Originally posted on DenverPost.com, Dec. 19, 2011. Copyright © DenverPost.com
Read here. Written by Yesenia Robles.
The first report from a three-year study of Denver's innovation schools could lead to more in-depth research and more pointed work as the district grants innovation status to more schools.
"As with any good study, this study raises as many questions as it answers," said Van Schoales, executive director of the independent advocacy group A-Plus Denver.
"The power of this study is that it will be much easier to tease out how this tool has been helpful," Schoales said.
Innovation status, a designation under state statute, allows schools to have more autonomy with hiring, budgets and curriculum, and freedom from some union rules.
The research began in 2010 and is being conducted by the University of Colorado but is being led and paid for by a partnership of Denver Public Schools, the Colorado Education Association, the Denver Classroom Teachers Association and A-Plus Denver.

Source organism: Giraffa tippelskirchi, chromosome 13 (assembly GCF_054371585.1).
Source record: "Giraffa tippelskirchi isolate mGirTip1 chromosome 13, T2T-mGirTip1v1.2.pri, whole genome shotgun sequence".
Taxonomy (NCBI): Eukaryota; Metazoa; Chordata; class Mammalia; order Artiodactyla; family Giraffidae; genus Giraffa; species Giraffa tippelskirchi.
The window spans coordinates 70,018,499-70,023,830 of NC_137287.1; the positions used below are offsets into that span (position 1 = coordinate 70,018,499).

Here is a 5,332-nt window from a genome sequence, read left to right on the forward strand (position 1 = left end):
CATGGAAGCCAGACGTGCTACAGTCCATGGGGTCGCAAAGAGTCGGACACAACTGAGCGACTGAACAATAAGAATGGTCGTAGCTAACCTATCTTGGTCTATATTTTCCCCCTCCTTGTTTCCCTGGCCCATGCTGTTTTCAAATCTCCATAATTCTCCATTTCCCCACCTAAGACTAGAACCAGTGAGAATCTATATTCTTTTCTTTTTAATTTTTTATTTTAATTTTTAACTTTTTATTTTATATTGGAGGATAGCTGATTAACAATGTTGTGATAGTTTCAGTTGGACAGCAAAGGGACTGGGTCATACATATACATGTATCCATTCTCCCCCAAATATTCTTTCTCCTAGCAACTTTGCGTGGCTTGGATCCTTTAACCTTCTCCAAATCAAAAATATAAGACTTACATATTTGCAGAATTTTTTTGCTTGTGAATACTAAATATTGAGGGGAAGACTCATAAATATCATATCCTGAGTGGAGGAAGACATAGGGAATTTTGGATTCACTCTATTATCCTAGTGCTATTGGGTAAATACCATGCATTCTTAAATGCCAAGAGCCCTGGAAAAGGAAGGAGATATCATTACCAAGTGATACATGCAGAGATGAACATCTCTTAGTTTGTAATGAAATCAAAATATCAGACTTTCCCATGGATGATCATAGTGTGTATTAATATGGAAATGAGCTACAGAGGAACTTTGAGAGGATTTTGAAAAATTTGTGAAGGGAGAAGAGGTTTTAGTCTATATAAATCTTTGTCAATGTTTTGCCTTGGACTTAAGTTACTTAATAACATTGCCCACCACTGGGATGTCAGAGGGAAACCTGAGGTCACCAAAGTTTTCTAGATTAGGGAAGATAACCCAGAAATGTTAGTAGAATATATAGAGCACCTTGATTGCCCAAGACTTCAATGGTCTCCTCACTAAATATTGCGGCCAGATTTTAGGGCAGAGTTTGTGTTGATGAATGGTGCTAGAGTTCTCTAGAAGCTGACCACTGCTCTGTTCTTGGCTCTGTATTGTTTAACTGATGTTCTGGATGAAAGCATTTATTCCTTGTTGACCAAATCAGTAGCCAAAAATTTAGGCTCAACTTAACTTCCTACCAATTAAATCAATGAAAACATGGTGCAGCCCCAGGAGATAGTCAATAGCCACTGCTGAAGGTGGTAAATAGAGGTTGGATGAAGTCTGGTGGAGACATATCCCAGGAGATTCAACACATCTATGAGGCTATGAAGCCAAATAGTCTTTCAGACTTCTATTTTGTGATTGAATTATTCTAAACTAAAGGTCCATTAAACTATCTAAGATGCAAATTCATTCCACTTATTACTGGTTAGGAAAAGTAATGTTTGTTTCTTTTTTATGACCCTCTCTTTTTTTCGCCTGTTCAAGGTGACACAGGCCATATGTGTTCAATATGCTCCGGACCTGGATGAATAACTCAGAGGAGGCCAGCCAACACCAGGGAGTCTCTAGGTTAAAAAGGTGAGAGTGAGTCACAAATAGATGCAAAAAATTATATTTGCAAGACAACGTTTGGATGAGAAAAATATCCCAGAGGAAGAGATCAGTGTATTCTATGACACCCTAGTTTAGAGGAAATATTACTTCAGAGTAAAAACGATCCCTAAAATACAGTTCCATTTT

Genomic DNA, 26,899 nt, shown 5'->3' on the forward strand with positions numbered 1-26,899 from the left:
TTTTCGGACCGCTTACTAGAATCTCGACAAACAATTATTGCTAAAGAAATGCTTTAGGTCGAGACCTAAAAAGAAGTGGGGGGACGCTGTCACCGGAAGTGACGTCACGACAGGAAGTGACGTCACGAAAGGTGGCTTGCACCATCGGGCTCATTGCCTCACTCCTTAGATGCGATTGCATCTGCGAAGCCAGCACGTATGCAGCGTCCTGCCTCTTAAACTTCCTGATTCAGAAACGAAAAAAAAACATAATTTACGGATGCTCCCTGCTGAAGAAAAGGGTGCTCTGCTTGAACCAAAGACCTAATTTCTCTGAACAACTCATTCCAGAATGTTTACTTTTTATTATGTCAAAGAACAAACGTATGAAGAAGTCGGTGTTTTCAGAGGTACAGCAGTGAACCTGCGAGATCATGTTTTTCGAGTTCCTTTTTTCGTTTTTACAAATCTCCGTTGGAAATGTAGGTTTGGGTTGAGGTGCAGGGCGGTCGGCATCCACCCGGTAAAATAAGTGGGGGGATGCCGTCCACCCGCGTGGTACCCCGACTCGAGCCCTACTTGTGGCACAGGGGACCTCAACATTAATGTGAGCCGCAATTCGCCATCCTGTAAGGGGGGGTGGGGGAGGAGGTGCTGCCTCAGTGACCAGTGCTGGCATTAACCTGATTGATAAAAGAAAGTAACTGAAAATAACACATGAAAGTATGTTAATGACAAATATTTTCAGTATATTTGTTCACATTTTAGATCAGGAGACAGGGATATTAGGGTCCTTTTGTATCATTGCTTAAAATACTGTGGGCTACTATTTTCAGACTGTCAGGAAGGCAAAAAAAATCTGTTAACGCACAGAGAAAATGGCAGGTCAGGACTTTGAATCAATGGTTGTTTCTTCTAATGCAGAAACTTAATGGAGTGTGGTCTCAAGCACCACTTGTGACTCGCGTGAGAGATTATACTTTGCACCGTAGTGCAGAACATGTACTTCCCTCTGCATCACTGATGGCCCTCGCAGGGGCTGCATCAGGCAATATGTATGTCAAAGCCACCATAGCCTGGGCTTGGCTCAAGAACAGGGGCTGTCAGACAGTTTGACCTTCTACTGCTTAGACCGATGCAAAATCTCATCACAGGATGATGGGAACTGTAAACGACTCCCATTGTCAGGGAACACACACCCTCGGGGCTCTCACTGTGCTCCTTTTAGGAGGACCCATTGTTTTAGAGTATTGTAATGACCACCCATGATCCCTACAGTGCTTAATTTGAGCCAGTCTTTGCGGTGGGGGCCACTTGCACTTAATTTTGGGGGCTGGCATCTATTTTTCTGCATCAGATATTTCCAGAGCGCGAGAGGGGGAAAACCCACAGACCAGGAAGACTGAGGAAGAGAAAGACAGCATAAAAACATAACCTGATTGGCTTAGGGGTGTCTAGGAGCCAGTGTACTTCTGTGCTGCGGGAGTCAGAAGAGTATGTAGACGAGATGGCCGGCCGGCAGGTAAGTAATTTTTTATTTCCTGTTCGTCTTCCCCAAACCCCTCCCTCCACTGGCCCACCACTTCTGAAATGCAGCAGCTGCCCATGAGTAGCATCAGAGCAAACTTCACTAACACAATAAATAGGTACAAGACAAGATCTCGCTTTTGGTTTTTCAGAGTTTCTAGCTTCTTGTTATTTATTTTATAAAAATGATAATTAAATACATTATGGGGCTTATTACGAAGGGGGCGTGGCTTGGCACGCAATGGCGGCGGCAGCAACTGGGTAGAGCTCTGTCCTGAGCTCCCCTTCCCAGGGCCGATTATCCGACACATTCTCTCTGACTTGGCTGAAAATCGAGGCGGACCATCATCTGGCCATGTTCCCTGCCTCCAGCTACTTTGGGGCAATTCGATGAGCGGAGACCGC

When the work began, there were eight innovation schools in DPS. There are now 21 innovation schools in Colorado, 19 of which are in DPS.
The findings outlined in the report — Crafting an Innovation School — suggest that most innovation schools have strong and positive school cultures.
In those that don't, principal turnover, high teacher mobility and lack of clear vision appears to be hindering the development of the type of culture thought to accelerate academic achievement.
"When the principal did not adequately support staff, or created an atmosphere of mistrust or negativity, climate indicators at the school tended to be more negative," the report states.
"The lack of a clear strategic vision was also present in schools which scored lowest on climate measures," the study said.
The report was presented Wednesday at Valdez Elementary, an innovation school in northwest Denver.
Henry Roman, president of the DCTA, said that while the first-year report is important, having a full three years of data is what will really identify important trends.
"It will help us identify what are the structures of support needed in these innovation schools to help make them successful," Roman said. "As we all know, it's not about a silver bullet, so we always need to strive by looking at the system to look at all the parts."
Valdez principal Peter Sherman said innovation status gives him and his staff a feeling of accountability for their success, but it is only a first step.
"I see innovation as another tool under my tool belt," Sherman said. "But we are the ones that have to make it happen."